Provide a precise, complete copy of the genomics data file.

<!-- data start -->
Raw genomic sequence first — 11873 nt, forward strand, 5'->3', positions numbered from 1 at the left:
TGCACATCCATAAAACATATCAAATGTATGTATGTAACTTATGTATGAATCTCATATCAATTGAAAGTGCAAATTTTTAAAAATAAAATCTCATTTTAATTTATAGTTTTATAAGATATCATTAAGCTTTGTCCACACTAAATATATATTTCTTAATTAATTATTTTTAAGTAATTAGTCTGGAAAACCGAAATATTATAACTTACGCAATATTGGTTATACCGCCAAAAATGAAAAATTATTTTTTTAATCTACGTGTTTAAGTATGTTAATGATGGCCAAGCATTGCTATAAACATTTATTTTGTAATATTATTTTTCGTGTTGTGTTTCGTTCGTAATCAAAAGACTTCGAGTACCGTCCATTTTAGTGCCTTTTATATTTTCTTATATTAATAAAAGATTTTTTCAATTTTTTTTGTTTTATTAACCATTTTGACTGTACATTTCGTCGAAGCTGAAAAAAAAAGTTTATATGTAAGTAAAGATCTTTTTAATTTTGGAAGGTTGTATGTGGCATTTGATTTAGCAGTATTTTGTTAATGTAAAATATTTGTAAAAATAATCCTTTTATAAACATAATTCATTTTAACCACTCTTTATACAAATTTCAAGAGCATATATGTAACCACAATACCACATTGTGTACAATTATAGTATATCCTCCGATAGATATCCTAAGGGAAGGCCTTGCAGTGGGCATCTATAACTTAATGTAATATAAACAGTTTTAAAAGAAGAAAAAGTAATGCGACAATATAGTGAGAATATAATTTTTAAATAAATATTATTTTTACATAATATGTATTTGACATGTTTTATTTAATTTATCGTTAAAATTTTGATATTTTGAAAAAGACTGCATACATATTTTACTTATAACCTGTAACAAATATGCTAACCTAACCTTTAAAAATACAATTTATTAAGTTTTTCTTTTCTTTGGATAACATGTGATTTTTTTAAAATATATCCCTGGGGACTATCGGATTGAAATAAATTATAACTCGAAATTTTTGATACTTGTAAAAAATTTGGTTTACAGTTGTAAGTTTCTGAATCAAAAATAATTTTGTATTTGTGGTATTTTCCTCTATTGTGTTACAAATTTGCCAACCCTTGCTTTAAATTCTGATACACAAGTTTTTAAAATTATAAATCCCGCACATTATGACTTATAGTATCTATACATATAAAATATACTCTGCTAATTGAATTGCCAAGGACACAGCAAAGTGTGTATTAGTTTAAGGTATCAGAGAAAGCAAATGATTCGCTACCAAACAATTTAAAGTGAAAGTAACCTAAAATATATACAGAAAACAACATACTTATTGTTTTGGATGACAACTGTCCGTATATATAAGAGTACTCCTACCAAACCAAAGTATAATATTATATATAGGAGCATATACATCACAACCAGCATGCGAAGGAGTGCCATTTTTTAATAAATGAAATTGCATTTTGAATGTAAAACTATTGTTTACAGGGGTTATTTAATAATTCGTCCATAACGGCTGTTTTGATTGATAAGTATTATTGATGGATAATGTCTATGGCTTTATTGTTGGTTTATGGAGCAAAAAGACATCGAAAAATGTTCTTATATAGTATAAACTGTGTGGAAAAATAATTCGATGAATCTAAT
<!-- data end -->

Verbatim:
Raw genomic sequence first — 11873 nt, forward strand, 5'->3', positions numbered from 1 at the left:
TGCACATCCATAAAACATATCAAATGTATGTATGTAACTTATGTATGAATCTCATATCAATTGAAAGTGCAAATTTTTAAAAATAAAATCTCATTTTAATTTATAGTTTTATAAGATATCATTAAGCTTTGTCCACACTAAATATATATTTCTTAATTAATTATTTTTAAGTAATTAGTCTGGAAAACCGAAATATTATAACTTACGCAATATTGGTTATACCGCCAAAAATGAAAAATTATTTTTTTAATCTACGTGTTTAAGTATGTTAATGATGGCCAAGCATTGCTATAAACATTTATTTTGTAATATTATTTTTCGTGTTGTGTTTCGTTCGTAATCAAAAGACTTCGAGTACCGTCCATTTTAGTGCCTTTTATATTTTCTTATATTAATAAAAGATTTTTTCAATTTTTTTTGTTTTATTAACCATTTTGACTGTACATTTCGTCGAAGCTGAAAAAAAAAGTTTATATGTAAGTAAAGATCTTTTTAATTTTGGAAGGTTGTATGTGGCATTTGATTTAGCAGTATTTTGTTAATGTAAAATATTTGTAAAAATAATCCTTTTATAAACATAATTCATTTTAACCACTCTTTATACAAATTTCAAGAGCATATATGTAACCACAATACCACATTGTGTACAATTATAGTATATCCTCCGATAGATATCCTAAGGGAAGGCCTTGCAGTGGGCATCTATAACTTAATGTAATATAAACAGTTTTAAAAGAAGAAAAAGTAATGCGACAATATAGTGAGAATATAATTTTTAAATAAATATTATTTTTACATAATATGTATTTGACATGTTTTATTTAATTTATCGTTAAAATTTTGATATTTTGAAAAAGACTGCATACATATTTTACTTATAACCTGTAACAAATATGCTAACCTAACCTTTAAAAATACAATTTATTAAGTTTTTCTTTTCTTTGGATAACATGTGATTTTTTTAAAATATATCCCTGGGGACTATCGGATTGAAATAAATTATAACTCGAAATTTTTGATACTTGTAAAAAATTTGGTTTACAGTTGTAAGTTTCTGAATCAAAAATAATTTTGTATTTGTGGTATTTTCCTCTATTGTGTTACAAATTTGCCAACCCTTGCTTTAAATTCTGATACACAAGTTTTTAAAATTATAAATCCCGCACATTATGACTTATAGTATCTATACATATAAAATATACTCTGCTAATTGAATTGCCAAGGACACAGCAAAGTGTGTATTAGTTTAAGGTATCAGAGAAAGCAAATGATTCGCTACCAAACAATTTAAAGTGAAAGTAACCTAAAATATATACAGAAAACAACATACTTATTGTTTTGGATGACAACTGTCCGTATATATAAGAGTACTCCTACCAAACCAAAGTATAATATTATATATAGGAGCATATACATCACAACCAGCATGCGAAGGAGTGCCATTTTTTAATAAATGAAATTGCATTTTGAATGTAAAACTATTGTTTACAGGGGTTATTTAATAATTCGTCCATAACGGCTGTTTTGATTGATAAGTATTATTGATGGATAATGTCTATGGCTTTATTGTTGGTTTATGGAGCAAAAAGACATCGAAAAATGTTCTTATATAGTATAAACTGTGTGGAAAAATAATTCGATGAATCTAAT